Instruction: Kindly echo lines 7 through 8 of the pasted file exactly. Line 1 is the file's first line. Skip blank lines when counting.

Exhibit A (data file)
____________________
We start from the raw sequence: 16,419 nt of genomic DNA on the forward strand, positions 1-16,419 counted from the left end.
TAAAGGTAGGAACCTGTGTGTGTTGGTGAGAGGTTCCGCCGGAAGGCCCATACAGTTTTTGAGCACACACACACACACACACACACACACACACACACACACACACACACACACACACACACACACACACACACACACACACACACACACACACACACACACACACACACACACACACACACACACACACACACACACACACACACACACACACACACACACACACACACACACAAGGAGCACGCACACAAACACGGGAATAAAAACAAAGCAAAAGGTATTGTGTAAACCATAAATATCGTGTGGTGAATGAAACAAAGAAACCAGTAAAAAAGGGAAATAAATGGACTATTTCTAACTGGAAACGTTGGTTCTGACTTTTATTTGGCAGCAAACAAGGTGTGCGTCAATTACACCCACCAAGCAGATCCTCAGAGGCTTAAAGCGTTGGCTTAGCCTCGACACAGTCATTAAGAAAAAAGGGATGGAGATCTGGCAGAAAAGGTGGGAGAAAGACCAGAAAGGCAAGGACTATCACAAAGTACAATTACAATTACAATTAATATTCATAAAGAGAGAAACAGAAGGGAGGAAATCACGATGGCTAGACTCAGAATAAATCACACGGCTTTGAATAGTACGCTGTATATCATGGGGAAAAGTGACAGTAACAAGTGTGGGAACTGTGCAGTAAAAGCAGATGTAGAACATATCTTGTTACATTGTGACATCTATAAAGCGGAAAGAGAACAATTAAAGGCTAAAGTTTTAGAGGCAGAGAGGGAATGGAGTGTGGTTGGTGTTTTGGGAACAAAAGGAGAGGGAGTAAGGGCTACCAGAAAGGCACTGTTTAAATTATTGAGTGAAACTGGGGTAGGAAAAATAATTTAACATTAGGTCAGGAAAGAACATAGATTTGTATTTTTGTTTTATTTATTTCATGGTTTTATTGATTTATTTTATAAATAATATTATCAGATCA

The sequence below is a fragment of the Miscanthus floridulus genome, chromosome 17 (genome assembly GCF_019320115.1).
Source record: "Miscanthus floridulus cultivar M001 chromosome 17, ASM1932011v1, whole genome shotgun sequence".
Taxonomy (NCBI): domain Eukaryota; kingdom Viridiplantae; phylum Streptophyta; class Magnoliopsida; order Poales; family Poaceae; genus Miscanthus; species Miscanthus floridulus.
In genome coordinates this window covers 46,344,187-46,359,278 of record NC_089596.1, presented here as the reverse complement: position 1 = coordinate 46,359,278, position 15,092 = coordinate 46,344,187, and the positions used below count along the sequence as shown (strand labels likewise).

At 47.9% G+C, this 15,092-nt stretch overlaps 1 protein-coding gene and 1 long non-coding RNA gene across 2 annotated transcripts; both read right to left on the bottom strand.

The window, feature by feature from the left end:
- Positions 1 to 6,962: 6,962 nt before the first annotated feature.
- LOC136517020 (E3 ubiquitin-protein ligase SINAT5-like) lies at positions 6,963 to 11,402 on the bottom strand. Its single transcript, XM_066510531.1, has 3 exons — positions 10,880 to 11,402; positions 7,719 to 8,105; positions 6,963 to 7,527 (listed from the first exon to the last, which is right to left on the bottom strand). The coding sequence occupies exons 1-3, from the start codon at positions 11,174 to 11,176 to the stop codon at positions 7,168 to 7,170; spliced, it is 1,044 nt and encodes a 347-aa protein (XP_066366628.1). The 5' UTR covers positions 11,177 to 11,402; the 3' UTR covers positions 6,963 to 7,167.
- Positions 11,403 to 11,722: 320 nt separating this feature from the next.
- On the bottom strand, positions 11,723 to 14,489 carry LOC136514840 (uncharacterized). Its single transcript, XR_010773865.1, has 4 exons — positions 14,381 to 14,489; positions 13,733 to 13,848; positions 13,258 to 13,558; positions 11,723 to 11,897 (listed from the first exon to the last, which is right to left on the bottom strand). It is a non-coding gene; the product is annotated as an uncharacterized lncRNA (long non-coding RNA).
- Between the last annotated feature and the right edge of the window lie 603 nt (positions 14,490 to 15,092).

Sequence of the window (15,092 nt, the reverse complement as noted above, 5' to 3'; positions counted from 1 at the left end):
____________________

At 47.9% G+C, this 15,092-nt stretch overlaps 1 protein-coding gene and 1 long non-coding RNA gene across 2 annotated transcripts; both read right to left on the bottom strand.

The window, feature by feature from the left end: